What's ahead for states in fiscal disarray?
Slow recovery expected from budget woes
- By Patience Wait
- Jun 21, 2011
When life hands you lemons, find a way to make lemonade. That may sound trite, but representatives of state IT departments suggested companies remember the underlying truth of the common expression.
The audience at Xchange Public Sector listened to Doug Robinson, executive director of the National Association of State CIOs (NASCIO); Kyle Schafer, West Virginia's CTO; and David Taylor, Florida's CIO, discuss the grim budget prospects of most states in the near term.
The states have faced “major fiscal stress since December 2008, [with] declining resources from the drop in real estate and high unemployment rates,” Robinson said. “It's a very deep dive, and it's not going to be a steep ascent. This is going to be slow recovery,” he noted.
At the same time, Robinson added, there are signs of recovery. He cited a May report where states were beginning to see increased revenues, though states such as Florida, Nevada and California, which were hit the hardest by the real estate decline, still have a long road to recovery.
Not every state has been affected in the same way. Schafer said that West Virginia has come through the economic downturn in better shape than most, ending each budget year with a surplus. This is largely because the state has relied on tax revenues generated by extractive industries such as coal, natural gas and timber, he said.
“We've not seen the stress other states have seen, but it's going to worsen over the next few months and years,” Schafer said. “Without the federal stimulus we'd be in worse shape,” he added.
Speaking about Florida, Taylor said: “Our legislature has dealt with it proactively and cut billions out of the budget each of the past [few] years. We used stimulus money to ease the decline. … Now our revenues are starting to turn up.”
It is difficult to put a precise dollar amount on the size of the state IT marketplace, Taylor noted. It is estimated to be around $40 billion, but “there's no good, hard data because the spend is often embedded in projects” not limited to IT, he said.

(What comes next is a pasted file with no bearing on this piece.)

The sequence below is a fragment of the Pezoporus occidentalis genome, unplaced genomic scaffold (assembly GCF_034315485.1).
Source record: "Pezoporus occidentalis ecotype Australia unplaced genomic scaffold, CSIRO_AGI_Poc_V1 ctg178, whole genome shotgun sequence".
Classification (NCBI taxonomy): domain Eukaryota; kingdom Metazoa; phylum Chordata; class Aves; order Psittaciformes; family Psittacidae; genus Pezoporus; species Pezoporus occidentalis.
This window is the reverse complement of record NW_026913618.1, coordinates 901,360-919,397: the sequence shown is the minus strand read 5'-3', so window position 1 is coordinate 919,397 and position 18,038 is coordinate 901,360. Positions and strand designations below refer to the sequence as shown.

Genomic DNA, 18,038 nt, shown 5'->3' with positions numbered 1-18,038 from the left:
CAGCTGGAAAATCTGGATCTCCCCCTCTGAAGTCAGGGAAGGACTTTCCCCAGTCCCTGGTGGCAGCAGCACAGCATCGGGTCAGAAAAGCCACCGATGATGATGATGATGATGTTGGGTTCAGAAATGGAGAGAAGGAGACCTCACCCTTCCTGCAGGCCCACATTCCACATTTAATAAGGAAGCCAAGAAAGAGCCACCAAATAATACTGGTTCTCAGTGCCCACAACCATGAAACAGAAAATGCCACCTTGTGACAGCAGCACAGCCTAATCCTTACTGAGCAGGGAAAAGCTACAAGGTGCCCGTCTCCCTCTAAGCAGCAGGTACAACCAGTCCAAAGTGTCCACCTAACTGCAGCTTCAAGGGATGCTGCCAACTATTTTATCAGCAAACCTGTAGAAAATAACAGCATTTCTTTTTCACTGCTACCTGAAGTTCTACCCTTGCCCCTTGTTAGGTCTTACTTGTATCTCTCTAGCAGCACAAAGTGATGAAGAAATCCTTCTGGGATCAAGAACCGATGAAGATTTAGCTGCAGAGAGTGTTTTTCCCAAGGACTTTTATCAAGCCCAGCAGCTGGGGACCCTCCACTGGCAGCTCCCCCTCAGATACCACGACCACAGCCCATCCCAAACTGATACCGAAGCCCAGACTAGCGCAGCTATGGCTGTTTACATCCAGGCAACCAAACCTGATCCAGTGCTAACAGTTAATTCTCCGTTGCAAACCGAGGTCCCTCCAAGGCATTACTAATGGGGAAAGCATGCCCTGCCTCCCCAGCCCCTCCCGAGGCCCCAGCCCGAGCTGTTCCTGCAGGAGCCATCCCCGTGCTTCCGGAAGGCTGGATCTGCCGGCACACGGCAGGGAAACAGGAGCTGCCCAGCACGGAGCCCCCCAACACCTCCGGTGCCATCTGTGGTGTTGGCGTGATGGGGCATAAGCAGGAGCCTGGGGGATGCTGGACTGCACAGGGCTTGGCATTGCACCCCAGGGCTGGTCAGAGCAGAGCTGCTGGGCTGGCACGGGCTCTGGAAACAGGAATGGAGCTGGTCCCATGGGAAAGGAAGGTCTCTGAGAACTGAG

Among the strategies being used by states this fiscal year to reduce spending are reductions in local aid, layoffs, furloughs, reductions in employee benefits, across-the-board cuts, targeted cuts, use of rainy day funds, and agency reorganizations, Robinson said.
NASCIO collaborated with TechAmerica and Grant Thornton in 2010 to survey state CIOs' views on their IT budgets for fiscal 2011-2013, Robinson said. The survey found that 58 percent expected their IT budgets to be cut, 15 percent thought it would increase, 13 percent thought it would stay the same, and the remaining 13 percent were “still deliberating” -- that is -- still fighting over it, he said.
The silver lining in the ongoing budget woes? “Many CIOs see the budget decreases as an opportunity to improve [operations] by breaking down barriers,” Robinson said, improving their ability to propose consolidation and moving to shared services.
This year, state governments' IT priorities have shifted. Forty-four percent of the participants listed virtualization as a top priority, followed by cloud computing (29 percent), collaboration (19 percent), and mobile technologies (8 percent).
The list of priorities varies from state to state. In Florida, for example, security continues to rank very high, Taylor said. Robinson noted that security had been No. 1 on the national list for five straight years.
In West Virginia, Kyle said, virtualization would have been at the top of the list two years ago. “But technology changes so quickly, now we would evaluate cloud [and] whether we should be looking at a cloud solution rather than virtualization,” he said.